Frome Council in Somerset is working hard to be a different kinds of local authority, one that is more inclusive, participative and democratic. They call is ‘Flatpack Democracy’. Can what they do be done in much bigger local authorities?Here is a section from the new pamphlet ‘Towards a Deeper Democracy’
‘All 17 councillors are independent of political parties. They call themselves the ‘Independents from Frome’ (IfF). The group argue that party politics has no place in a town council because political parties are more concerned with point scoring and that such tribalism prevents open listening, dialogue and collaboration. The current system is effectively a form of ‘gatekeeping’ that discourages public participation in local decision-making processes. When the IfF was elected it spent time working on how they would work together as a group.
The ruling group developed its ideas on how to develop a devolved and inclusive system from a variety of sources including the radical and highly participative Spanish group Podemos and more recently the Danish Alternative Party.
When IfF took power it immediately changed the way council meetings were organised. Committed to narrowing the gap between local citizens and local politics and levelling a perceived hierarchy, they changed the language used in council minutes, documents and agendas; they also opened up all agenda items for public comment. They now hold some council meetings ‘in the round’ with members of the public.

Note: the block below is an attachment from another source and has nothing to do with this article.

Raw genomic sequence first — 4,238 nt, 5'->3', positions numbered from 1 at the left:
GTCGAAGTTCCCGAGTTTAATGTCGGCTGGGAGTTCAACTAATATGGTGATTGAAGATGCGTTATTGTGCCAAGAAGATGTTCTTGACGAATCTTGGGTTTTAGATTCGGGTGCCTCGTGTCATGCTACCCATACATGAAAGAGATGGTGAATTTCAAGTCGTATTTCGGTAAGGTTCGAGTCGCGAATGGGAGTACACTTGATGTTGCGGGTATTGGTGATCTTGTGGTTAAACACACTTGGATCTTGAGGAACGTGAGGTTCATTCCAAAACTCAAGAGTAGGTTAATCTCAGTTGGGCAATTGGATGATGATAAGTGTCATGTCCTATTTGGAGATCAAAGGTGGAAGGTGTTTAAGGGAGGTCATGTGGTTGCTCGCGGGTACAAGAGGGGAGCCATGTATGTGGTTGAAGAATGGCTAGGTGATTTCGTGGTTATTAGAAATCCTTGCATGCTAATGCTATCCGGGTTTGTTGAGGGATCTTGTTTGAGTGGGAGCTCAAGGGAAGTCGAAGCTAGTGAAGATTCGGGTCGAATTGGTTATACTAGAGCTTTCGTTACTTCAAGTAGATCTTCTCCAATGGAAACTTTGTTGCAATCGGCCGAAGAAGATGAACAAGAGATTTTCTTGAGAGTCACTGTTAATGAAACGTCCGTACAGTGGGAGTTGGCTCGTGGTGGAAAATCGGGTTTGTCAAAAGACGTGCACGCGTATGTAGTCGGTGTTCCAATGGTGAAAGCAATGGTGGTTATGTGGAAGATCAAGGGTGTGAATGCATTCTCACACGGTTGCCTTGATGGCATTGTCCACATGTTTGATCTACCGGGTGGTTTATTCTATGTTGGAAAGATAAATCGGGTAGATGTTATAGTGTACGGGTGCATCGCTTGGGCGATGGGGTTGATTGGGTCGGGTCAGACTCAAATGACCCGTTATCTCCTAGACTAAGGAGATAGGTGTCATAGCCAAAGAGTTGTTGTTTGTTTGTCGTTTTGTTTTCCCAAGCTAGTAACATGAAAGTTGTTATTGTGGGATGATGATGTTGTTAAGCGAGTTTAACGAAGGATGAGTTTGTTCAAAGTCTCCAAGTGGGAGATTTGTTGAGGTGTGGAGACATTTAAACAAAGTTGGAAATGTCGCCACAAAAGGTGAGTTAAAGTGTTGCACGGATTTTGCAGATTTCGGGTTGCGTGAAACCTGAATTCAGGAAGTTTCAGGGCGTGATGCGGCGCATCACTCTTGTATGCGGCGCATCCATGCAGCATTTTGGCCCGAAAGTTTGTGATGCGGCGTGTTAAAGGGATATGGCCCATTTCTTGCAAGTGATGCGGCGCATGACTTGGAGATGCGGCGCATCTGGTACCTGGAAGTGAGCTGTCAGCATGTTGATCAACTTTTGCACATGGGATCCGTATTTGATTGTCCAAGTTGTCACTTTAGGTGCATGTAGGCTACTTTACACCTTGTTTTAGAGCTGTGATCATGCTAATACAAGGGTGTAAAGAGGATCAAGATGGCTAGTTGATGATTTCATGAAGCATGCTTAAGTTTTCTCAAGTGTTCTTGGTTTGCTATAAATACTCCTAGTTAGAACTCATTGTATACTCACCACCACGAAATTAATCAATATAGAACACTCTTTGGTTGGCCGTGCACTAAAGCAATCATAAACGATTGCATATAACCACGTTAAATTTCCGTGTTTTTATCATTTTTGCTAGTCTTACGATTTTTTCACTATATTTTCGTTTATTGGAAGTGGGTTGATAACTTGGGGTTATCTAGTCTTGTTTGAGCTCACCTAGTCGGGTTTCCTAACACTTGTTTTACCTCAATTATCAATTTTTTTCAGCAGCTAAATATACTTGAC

The council has a key concept that everyone in Frome shares responsibility for resolving issues and taking things forward, ‘You can’t come to a meeting and demand ‘what are you going to do about some problem or other’, but rather what can we do together about the problem’.
Frome council organises regular public meetings around the open deliberation model developed by Podemos. These meetings are open but include experts on the issue. To avoid domination by a chair representing the council, skilled independent facilitators run the meeting. There is a commitment that whenever possible the council will adopt and implement the recommendation made at the meetings.
The council is also committed to planning and agreeing its budget through a participative budgeting process,” which means that locally elected councillors encourage and enable other local people to decide what the Council spends its money on. We make no apology to those who believe that councillors are elected to make decisions and they don’t need to work with the rest of the community to do so”.’
a deeper democracy
ideas – conversations – campaigns